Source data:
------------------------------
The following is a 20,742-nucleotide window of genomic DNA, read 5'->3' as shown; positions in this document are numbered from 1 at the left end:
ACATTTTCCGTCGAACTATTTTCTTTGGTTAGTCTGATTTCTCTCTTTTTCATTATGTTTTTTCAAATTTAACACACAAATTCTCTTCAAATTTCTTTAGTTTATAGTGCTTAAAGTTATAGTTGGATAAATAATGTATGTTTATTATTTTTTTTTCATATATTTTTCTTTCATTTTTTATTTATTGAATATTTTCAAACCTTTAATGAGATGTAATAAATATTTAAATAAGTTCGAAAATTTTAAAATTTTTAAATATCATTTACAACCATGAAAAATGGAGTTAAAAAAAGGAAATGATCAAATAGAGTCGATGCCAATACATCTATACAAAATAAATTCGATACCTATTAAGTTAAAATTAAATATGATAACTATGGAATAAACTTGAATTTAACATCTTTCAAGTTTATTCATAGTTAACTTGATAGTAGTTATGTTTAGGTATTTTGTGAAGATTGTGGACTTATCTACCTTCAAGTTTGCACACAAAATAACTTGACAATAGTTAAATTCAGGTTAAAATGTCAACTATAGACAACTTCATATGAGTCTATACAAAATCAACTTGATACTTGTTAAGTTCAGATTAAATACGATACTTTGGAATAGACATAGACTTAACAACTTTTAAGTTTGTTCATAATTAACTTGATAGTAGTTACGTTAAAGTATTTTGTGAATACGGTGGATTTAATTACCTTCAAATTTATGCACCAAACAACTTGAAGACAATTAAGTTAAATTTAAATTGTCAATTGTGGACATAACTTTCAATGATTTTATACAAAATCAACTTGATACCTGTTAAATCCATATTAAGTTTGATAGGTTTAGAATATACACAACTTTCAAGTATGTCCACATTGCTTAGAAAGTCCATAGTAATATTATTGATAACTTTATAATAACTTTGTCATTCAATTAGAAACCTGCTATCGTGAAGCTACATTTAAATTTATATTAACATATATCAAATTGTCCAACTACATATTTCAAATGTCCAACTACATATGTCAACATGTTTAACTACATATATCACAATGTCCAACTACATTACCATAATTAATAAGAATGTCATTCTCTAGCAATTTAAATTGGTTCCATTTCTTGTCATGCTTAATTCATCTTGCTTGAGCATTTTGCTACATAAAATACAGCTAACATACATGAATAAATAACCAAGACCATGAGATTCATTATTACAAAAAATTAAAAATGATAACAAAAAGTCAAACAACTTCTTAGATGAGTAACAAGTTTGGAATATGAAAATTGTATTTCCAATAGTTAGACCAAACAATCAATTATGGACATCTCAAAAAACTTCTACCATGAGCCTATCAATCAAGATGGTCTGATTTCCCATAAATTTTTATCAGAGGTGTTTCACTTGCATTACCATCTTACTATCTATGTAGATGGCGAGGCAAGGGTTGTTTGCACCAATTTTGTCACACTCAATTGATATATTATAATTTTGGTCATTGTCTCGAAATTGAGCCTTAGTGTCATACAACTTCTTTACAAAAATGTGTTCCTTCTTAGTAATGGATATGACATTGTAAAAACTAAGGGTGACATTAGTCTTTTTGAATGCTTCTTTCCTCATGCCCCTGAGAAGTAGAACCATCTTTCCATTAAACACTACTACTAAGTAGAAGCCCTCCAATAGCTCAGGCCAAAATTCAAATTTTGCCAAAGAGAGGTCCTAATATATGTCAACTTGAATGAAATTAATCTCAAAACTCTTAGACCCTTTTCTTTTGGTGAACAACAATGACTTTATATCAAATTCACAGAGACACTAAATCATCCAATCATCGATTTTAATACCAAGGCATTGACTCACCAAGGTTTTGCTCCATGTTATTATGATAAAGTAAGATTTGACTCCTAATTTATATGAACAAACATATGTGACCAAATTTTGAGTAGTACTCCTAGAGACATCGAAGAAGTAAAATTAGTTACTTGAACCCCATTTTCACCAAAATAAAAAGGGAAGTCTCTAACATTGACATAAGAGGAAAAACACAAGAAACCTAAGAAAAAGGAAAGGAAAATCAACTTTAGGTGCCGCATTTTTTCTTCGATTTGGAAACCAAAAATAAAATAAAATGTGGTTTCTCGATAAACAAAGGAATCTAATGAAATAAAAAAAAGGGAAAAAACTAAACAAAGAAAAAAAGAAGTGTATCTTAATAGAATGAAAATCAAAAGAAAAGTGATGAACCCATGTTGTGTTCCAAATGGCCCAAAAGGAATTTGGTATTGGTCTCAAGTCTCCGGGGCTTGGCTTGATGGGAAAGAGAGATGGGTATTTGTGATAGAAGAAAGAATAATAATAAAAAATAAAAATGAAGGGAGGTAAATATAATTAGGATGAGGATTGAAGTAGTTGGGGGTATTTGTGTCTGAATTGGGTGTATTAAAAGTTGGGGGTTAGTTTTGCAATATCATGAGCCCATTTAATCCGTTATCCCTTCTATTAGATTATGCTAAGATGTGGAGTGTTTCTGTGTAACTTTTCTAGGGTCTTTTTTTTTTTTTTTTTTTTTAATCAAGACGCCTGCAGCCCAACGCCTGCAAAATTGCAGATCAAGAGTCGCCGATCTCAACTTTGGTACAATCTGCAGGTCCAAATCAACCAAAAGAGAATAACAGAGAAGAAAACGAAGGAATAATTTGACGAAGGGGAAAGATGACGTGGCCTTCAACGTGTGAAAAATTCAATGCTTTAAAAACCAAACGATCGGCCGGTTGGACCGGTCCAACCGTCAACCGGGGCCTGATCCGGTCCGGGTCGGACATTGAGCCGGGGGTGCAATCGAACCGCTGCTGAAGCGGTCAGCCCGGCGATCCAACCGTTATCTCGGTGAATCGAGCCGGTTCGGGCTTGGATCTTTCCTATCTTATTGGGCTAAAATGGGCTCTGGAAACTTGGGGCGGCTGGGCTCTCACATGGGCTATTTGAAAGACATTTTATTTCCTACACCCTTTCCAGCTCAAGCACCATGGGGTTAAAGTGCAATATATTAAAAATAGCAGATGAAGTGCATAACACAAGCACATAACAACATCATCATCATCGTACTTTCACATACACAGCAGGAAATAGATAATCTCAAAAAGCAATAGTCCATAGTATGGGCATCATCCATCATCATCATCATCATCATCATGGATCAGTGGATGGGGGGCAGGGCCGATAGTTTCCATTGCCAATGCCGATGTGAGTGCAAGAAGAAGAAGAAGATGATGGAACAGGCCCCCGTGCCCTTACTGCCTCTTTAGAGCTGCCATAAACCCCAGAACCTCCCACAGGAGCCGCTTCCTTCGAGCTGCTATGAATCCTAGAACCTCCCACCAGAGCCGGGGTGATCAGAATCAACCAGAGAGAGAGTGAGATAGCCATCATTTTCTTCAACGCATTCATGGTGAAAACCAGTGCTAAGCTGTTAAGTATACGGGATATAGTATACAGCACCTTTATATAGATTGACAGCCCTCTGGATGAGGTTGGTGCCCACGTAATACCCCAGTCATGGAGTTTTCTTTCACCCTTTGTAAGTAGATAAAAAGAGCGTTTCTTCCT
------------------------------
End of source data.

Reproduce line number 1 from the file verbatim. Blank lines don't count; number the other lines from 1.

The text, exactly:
The following is a 20,742-nucleotide window of genomic DNA, read 5'->3' as shown; positions in this document are numbered from 1 at the left end: